Meg Murry (Storm Reid) and her little brother, Charles Wallace (Deric McCabe), have been without their scientist father, Mr. Murry (Chris Pine), for five years, ever since he discovered a new planet and used the concept known as a tesseract to travel there. Joined by Meg’s classmate Calvin O’Keefe (Levi Miller), who also has something of a little crush on Meg and guided by the three mysterious astral travelers known as Mrs. Which (Oprah), Mrs. Whatsit (Reese Witherspoon), and Mrs. Who (Mindy Kaling), the children brave a dangerous journey to a planet that possesses all of the evil in the universe. But little do they know is that there’s an evil lurking out there that’s absolutely ready to take them down, no matter how sweet, how young, how charming, or how precocious they may be.
A huge deal of me wants to respect A Wrinkle in Time for existing, based solely on the fact that it’s the first $100 million budgeted movie to be directed by a black woman, aka Ava DuVernay. It’s a sign of the times, too, that we see a smart, interesting film maker who’s already proven herself a few times, get the keys to the kingdom on such a huge franchise, with so much toys at her disposal and without all that much studio-interference, either. You almost hope, wish and pray that this means there are more of these huge, mainstream blockbusters to be directed by POC’s, because it’s where our society is at and should have been at for quite some time.
But at the same time, you also hope, pray, and wish for the results to be a little bit better than whatever A Wrinkle in Time turns out to be.
For one, it’s a mixed-bag that never feels like it goes anywhere. Sure, it’s bright, big, bold, ambitious, and downright weird at times, but there’s other bits and pieces of A Wrinkle in Time that just don’t fit, make sense, or even seem to really matter. Yes, A Wrinkle in Time is most definitely a kids movie in that we get a lot of faux-inspirational quotes and messages about being your best-self, about never giving into the the temptation of evil, and always realizing you’re the bomb, but being told that and actually feeling that, are two different things. DuVernay seems to think that being a kid is constantly being preached to, no matter how true the sentiments may be; of course when you’re a kid you should be able to be anything you want to be, with the sky being the absolute limit, but when you’re young, you don’t want to constantly hear that.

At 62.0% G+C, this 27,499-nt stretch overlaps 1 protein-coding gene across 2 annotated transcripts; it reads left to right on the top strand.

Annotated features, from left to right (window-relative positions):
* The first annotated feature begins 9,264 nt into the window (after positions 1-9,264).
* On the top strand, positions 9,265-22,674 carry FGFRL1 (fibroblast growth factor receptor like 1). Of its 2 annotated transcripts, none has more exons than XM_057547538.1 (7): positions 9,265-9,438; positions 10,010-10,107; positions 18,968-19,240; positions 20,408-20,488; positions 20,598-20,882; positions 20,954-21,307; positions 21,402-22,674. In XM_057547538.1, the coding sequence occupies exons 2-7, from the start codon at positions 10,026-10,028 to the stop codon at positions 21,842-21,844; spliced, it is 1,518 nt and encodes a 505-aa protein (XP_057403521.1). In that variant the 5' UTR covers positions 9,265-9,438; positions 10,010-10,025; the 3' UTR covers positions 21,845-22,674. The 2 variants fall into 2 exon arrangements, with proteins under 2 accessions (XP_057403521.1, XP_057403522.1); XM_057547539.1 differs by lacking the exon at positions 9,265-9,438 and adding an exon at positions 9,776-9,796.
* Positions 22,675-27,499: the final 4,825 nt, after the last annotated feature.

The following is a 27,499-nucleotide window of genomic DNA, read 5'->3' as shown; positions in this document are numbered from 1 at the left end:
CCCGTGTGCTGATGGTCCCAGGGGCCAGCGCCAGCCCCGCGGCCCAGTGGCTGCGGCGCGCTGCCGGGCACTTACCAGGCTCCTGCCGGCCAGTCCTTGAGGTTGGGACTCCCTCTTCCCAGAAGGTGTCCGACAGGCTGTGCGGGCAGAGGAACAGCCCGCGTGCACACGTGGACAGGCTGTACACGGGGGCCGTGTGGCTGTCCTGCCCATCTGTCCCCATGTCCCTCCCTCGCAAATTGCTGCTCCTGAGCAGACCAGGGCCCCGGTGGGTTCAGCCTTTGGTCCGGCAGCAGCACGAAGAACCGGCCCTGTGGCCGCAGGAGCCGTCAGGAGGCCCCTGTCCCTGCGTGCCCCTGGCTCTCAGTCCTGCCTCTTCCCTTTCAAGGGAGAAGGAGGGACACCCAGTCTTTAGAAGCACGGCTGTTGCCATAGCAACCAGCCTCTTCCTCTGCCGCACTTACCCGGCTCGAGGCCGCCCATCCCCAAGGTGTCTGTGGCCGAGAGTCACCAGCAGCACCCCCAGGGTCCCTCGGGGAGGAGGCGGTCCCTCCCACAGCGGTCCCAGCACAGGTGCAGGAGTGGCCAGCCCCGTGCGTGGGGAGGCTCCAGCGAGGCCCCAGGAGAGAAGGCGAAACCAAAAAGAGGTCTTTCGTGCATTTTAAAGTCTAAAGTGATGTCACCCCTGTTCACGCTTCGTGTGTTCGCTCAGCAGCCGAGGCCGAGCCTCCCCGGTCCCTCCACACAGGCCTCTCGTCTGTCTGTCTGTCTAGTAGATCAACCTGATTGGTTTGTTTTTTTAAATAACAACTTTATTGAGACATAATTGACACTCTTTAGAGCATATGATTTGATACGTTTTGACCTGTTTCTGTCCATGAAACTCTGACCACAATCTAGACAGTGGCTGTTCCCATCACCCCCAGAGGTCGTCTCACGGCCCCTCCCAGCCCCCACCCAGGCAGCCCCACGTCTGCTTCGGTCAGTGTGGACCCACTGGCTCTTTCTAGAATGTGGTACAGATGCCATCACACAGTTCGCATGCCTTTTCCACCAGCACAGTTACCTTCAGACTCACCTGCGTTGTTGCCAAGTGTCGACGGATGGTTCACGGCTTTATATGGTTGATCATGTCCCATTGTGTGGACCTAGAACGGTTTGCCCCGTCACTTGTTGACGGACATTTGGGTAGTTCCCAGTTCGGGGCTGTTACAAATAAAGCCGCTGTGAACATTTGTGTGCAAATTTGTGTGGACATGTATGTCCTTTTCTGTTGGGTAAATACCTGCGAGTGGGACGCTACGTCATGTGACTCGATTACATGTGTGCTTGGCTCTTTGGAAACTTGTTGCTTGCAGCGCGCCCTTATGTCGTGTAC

Instead, you just want to see it, or better yet, do it. A Wrinkle in Time never really becomes either the doing or showing, just a lot of talking about it and it never quite works alongside all of the crazy and wonderful weirdness that’s playing. Which is both interesting and disappointing – the former because kids movies are usually so cynical that they don’t ever have the opportunity to be as weird as this one gets, but the later because the weirdness never makes much of a difference, especially when everything wraps-up so cleanly and perfectly, as if it were directed by someone who Chicken Soup for the Soul.
But like I said, it’s a kids movie, so I should be nice, right?
Probably, but considering all of the weight and baggage already surrounding this, it’s a shame that A Wrinkle in Time sort of comes and goes. I still hope that DuVernay gets more opportunities to make these huge, studio movies, as I hope that there are more of POC’s who get the same opportunities. However, the movie-lover within me just hopes that they get better.
Consensus: Despite boasting a great deal of wildly lovely eccentricities and visuals, A Wrinkle in Time never fully comes together, feeling like a mixture of inspirational-quotes and a weird sci-fi movie, that’s also aimed towards precocious kids.
5 / 10
Photos Courtesy of: Walt Disney Pictures